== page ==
So before we begin, I must confess that I am a self-proclaimed pun lover, hence the title of my first post 🙂 Now that we got that out of the way, on to business.
I’ll start off by telling you about my lifelong hair dilemmas and about my how I got to where I am. I’ve had curly hair, short hair, wavy hair, long hair, blonde hair, red hair, dark hair, etc. Madonna has nothing on me. But with each stage of my life and each style, came trials and tribulations. I once accidentally tried to dye my hair (at home) auburn and it ended up being BRIGHT orange, but we’ll save that gem for another day. Let’s take a trip down (bad hair) memory lane…
In being totally candid, I inherited a funky mane from both of my parents. Some would say I was doomed from the start. My Dad’s hair is coarse, wavy and thick (or at least it began that way- it’s getting thinner and lesser in his old age). Sorry Dad. My mom has wavy hair too, but it’s a little softer. Together, they gave my bro and I some interesting challenges atop our heads. My brother teases that he has Velcro for hair…but getting back to me…
I was born with a head of dark hair- quickly followed by a bald phase, but as a toddler, I had all the cuteness of Shirley Temple, with my sweet blonde ringlets.
As a little girl, I grew thick waves of gold. It sounds better than it was. That’s the PR professional in me coming out. My hair was not cute. It was unruly and prohibited me from doing cool stuff like crimping or spiral curling it. It had grown out of being curly on it’s own, but was a far cry from straight. And let’s not even talk about the cut. My face says it all. Really, Mom?!?!
As you can see, I was a total child of the 80’s with my Pound Puppies. And as the 80’s marched on, my hair darkened and my Mom let me grow it out just a bit.
Through middle school and into junior high, my hair was at its worst <insert cringe>. I just wanted big poufy bangs like everyone else, but flat irons were really ineffective back then and weren’t really mainstream. I tried for bangs, but it ended up as a mass of fluff on my forehead. FAIL. I got head lice TWO TIMES in fifth grade- prompting my mom to insist on a short hair cut. With curly hair, I resembled “Baby” from Dirty Dancing and was affectionately nicknamed “helmet head” by my classmates. Let’s not kid ourselves, awkward hair is made no better by antagonizing classmates.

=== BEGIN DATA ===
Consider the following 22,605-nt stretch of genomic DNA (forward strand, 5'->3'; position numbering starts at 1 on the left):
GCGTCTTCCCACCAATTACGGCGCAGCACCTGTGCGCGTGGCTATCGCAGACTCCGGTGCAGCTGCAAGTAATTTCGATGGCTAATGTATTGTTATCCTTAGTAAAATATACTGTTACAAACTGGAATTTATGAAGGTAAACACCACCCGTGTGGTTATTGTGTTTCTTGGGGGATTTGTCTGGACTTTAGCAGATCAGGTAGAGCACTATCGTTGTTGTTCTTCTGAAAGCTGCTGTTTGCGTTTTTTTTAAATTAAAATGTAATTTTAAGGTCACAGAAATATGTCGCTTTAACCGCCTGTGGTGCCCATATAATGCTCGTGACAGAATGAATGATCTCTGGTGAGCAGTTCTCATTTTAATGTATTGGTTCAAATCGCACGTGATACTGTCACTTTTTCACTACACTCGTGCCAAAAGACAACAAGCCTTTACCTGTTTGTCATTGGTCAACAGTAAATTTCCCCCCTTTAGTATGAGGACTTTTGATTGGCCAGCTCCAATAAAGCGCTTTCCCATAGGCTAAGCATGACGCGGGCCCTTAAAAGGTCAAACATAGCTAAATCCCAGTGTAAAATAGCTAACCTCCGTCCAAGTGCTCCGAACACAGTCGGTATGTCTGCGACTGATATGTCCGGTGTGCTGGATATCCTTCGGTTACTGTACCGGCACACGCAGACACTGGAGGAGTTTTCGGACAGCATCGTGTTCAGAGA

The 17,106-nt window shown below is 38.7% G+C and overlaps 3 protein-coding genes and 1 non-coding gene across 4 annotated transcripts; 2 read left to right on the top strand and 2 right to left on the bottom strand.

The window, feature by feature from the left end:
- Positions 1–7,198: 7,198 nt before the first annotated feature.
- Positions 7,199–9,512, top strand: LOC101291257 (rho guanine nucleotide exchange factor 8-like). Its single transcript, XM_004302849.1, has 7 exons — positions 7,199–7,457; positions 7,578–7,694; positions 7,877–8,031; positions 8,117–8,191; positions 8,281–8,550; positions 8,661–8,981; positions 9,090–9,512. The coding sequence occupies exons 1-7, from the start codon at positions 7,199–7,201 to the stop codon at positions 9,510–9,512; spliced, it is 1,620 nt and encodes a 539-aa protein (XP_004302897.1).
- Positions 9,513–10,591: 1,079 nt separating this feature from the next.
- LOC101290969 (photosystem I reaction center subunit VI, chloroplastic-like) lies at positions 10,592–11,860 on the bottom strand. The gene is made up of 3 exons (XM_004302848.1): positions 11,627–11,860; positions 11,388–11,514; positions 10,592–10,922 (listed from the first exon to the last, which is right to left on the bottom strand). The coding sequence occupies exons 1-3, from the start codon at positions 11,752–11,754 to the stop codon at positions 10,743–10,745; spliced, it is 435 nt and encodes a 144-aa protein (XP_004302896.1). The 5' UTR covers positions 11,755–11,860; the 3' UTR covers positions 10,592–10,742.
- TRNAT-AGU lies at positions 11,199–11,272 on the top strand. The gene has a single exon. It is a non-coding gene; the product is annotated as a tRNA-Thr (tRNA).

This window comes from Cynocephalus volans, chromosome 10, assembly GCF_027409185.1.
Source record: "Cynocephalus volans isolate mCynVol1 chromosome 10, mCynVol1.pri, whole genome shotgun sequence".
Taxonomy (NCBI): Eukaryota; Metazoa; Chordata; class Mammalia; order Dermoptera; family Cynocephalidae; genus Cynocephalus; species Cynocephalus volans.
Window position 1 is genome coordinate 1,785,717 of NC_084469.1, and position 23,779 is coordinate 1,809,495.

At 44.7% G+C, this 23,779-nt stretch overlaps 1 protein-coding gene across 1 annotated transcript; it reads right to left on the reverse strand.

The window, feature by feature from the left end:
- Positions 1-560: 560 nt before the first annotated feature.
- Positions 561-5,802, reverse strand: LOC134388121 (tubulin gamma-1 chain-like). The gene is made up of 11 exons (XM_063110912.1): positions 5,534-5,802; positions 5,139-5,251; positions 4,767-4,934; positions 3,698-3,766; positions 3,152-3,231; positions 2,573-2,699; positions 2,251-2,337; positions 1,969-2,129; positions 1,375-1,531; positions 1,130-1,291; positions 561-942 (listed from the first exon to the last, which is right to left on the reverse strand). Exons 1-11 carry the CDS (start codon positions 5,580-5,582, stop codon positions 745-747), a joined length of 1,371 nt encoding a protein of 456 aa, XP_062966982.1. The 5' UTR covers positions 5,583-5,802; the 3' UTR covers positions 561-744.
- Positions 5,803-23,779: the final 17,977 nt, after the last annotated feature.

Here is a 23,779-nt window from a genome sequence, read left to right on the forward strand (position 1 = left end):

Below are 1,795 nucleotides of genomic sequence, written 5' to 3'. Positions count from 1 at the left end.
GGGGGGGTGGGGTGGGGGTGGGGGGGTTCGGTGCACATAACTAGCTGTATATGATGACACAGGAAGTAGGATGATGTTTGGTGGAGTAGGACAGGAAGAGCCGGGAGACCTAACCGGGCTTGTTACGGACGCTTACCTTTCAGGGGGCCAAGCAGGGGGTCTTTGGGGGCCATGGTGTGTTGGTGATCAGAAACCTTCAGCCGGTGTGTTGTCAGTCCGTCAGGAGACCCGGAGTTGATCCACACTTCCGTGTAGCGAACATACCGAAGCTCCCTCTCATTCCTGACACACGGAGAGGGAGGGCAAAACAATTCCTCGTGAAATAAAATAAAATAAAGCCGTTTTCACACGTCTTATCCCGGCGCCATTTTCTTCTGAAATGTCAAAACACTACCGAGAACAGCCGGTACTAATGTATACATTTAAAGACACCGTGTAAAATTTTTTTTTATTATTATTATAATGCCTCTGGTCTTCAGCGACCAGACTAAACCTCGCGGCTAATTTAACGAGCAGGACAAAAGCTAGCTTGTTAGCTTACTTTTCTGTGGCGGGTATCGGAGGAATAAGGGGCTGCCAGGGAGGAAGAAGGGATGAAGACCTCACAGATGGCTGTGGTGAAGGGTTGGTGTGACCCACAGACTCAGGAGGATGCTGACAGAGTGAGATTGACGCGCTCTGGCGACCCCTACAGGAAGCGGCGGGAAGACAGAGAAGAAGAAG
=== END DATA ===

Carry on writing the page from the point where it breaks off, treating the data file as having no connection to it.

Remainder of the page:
Slowly, I began to embrace my curls (and abstained from getting them cut) and learned how to work with and not against them. Aussie Sprunch Spray became my go-to hair product that gave my wooly mane some actual style.
The curls continued through ninth grade, but I longed for long, pretty straight hair. I was able to achieve the length, but straight smooth hair was another thing. In 9th grade, my mom begrudgingly shared a trade secret she had kept under wraps (for good reason) until she couldn’t take my complaining any longer. In the sixties and seventies, when she was battling her undesirable waves, she broke out the ironing board and iron (sans spray starch) and ironed her hair- yep, just like Dad’s slacks. I was intrigued. Straight hair was my heart’s desire- even if this did seem unconventional- and like a recipe for split ends.
I commissioned my mom, keeper of this trade secret to blow out my hair with a round brush every couple of weeks. Serums were just hitting the shelves and we were first in line at the drugstore. I remember my mom bringing home new bottles of oily smoothing agents regularly. Funny enough, she still surprises me with straightening product to this very day. Anyhow, Frizz Ease had just come on the market; and it definitely helped. It was this process that began my quest for the perfect product.
Post blow out, my then thick, voluminous mane was still a bit much. It needed to be tamed, so we broke out the Black & Decker iron and my mom helped me position my head to be parallel with the board- while I knelt on the floor beside the ironing board. Section by section, she would iron my hair, giving it a straighter effect. This process was a good step toward my desired hair, but it also came with some risk. Iron burns were very painful and though my mom was extremely careful, my neck got in the way a couple of times. Darn neck.
The craft of hair ironing was later improved by a girlfriend that I met my sophomore year in high school, who like me, had very curly hair. She and her sister had truly perfected their ironing technique to make silky straight hair. Game changer! She taught me to use smaller strands of hair when I ironed, in order to ensure every piece was flattened. And, she also taught me to iron my own hair so my Mom was off the hook. Again, my neck was fair game for burns, but the results far outweighed the hazards.
Lucky for me- er, my neck, flat irons advanced and reached unprecedented temperatures, antiquating ye olde GE iron and ironing board- and saving my hair from unprotected damage that an iron causes.
Today, my technique is down to s science for me. I am able to get my hair smooth with a round brush and use my flat iron to finish the look. I rarely let my hair dry naturally, so I do this every 3 days. I never stop searching for a new heat protectant, finishing gloss or deep conditioner that can prevent breakage and make my hair prettier. And, of course I want to find the best hair dryers, brushes and tools to assist me in my styling. While I have learned a ton from my own trial and error through the years, it’s a lifelong learning project. Join me as the project and search continues…
What hair trials and tribulations have you overcome? What was your worst hairstyle growing up?